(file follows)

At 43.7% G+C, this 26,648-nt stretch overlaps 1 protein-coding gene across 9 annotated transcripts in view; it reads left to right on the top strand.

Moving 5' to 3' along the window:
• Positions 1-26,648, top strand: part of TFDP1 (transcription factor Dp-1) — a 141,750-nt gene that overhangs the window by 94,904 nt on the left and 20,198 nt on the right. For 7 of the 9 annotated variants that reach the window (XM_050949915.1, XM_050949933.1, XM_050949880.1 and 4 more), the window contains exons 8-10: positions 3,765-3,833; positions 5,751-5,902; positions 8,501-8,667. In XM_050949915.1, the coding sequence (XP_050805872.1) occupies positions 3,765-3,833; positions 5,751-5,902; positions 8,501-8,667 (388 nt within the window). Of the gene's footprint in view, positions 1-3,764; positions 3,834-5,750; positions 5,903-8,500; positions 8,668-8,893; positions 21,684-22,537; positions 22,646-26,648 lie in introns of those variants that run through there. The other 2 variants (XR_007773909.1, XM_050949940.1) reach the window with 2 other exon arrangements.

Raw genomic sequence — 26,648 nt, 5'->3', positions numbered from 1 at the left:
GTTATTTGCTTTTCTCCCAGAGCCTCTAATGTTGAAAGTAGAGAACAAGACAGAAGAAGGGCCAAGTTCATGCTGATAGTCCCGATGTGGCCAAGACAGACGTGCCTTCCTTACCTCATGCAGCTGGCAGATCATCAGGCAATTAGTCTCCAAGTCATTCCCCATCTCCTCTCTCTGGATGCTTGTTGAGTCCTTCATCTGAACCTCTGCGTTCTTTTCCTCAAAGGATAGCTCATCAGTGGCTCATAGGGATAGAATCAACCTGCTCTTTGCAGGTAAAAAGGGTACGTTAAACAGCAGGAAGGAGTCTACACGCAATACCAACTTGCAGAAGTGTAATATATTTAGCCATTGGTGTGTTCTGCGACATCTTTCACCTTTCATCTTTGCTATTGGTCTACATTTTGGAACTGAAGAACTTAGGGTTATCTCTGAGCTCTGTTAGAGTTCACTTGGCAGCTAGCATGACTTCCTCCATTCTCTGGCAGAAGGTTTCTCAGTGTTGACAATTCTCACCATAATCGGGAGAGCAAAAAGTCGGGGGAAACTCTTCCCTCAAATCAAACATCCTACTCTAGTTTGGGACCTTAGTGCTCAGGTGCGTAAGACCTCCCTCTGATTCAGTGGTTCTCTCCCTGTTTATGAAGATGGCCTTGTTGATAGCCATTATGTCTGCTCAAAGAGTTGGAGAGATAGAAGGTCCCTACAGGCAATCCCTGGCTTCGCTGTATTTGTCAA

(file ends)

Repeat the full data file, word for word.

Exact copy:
At 43.7% G+C, this 26,648-nt stretch overlaps 1 protein-coding gene across 9 annotated transcripts in view; it reads left to right on the top strand.

Moving 5' to 3' along the window:
• Positions 1-26,648, top strand: part of TFDP1 (transcription factor Dp-1) — a 141,750-nt gene that overhangs the window by 94,904 nt on the left and 20,198 nt on the right. For 7 of the 9 annotated variants that reach the window (XM_050949915.1, XM_050949933.1, XM_050949880.1 and 4 more), the window contains exons 8-10: positions 3,765-3,833; positions 5,751-5,902; positions 8,501-8,667. In XM_050949915.1, the coding sequence (XP_050805872.1) occupies positions 3,765-3,833; positions 5,751-5,902; positions 8,501-8,667 (388 nt within the window). Of the gene's footprint in view, positions 1-3,764; positions 3,834-5,750; positions 5,903-8,500; positions 8,668-8,893; positions 21,684-22,537; positions 22,646-26,648 lie in introns of those variants that run through there. The other 2 variants (XR_007773909.1, XM_050949940.1) reach the window with 2 other exon arrangements.

Raw genomic sequence — 26,648 nt, 5'->3', positions numbered from 1 at the left:
GTTATTTGCTTTTCTCCCAGAGCCTCTAATGTTGAAAGTAGAGAACAAGACAGAAGAAGGGCCAAGTTCATGCTGATAGTCCCGATGTGGCCAAGACAGACGTGCCTTCCTTACCTCATGCAGCTGGCAGATCATCAGGCAATTAGTCTCCAAGTCATTCCCCATCTCCTCTCTCTGGATGCTTGTTGAGTCCTTCATCTGAACCTCTGCGTTCTTTTCCTCAAAGGATAGCTCATCAGTGGCTCATAGGGATAGAATCAACCTGCTCTTTGCAGGTAAAAAGGGTACGTTAAACAGCAGGAAGGAGTCTACACGCAATACCAACTTGCAGAAGTGTAATATATTTAGCCATTGGTGTGTTCTGCGACATCTTTCACCTTTCATCTTTGCTATTGGTCTACATTTTGGAACTGAAGAACTTAGGGTTATCTCTGAGCTCTGTTAGAGTTCACTTGGCAGCTAGCATGACTTCCTCCATTCTCTGGCAGAAGGTTTCTCAGTGTTGACAATTCTCACCATAATCGGGAGAGCAAAAAGTCGGGGGAAACTCTTCCCTCAAATCAAACATCCTACTCTAGTTTGGGACCTTAGTGCTCAGGTGCGTAAGACCTCCCTCTGATTCAGTGGTTCTCTCCCTGTTTATGAAGATGGCCTTGTTGATAGCCATTATGTCTGCTCAAAGAGTTGGAGAGATAGAAGGTCCCTACAGGCAATCCCTGGCTTCGCTGTATTTGTCAA